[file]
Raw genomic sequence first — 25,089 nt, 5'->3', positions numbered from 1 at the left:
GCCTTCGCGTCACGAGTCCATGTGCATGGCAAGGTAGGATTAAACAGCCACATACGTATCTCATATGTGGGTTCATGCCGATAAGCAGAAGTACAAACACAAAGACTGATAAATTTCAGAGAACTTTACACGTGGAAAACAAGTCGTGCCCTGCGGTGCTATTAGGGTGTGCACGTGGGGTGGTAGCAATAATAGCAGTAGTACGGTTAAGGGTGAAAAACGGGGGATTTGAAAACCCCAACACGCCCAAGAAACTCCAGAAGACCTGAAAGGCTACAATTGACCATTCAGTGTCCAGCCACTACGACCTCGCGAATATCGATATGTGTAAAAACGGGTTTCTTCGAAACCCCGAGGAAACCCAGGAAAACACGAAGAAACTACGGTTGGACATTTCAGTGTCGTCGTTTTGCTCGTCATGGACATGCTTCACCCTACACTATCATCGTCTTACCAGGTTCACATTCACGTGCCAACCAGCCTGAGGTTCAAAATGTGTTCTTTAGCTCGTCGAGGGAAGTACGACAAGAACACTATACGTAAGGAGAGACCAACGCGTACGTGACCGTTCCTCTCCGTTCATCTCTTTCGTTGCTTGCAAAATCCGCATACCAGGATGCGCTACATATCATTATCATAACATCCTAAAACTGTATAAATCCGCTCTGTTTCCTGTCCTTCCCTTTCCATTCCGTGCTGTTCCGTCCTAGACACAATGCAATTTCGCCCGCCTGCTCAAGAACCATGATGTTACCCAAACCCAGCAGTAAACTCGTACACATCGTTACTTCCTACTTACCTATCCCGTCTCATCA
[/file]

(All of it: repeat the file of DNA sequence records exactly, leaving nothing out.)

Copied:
Raw genomic sequence first — 25,089 nt, 5'->3', positions numbered from 1 at the left:
GCCTTCGCGTCACGAGTCCATGTGCATGGCAAGGTAGGATTAAACAGCCACATACGTATCTCATATGTGGGTTCATGCCGATAAGCAGAAGTACAAACACAAAGACTGATAAATTTCAGAGAACTTTACACGTGGAAAACAAGTCGTGCCCTGCGGTGCTATTAGGGTGTGCACGTGGGGTGGTAGCAATAATAGCAGTAGTACGGTTAAGGGTGAAAAACGGGGGATTTGAAAACCCCAACACGCCCAAGAAACTCCAGAAGACCTGAAAGGCTACAATTGACCATTCAGTGTCCAGCCACTACGACCTCGCGAATATCGATATGTGTAAAAACGGGTTTCTTCGAAACCCCGAGGAAACCCAGGAAAACACGAAGAAACTACGGTTGGACATTTCAGTGTCGTCGTTTTGCTCGTCATGGACATGCTTCACCCTACACTATCATCGTCTTACCAGGTTCACATTCACGTGCCAACCAGCCTGAGGTTCAAAATGTGTTCTTTAGCTCGTCGAGGGAAGTACGACAAGAACACTATACGTAAGGAGAGACCAACGCGTACGTGACCGTTCCTCTCCGTTCATCTCTTTCGTTGCTTGCAAAATCCGCATACCAGGATGCGCTACATATCATTATCATAACATCCTAAAACTGTATAAATCCGCTCTGTTTCCTGTCCTTCCCTTTCCATTCCGTGCTGTTCCGTCCTAGACACAATGCAATTTCGCCCGCCTGCTCAAGAACCATGATGTTACCCAAACCCAGCAGTAAACTCGTACACATCGTTACTTCCTACTTACCTATCCCGTCTCATCA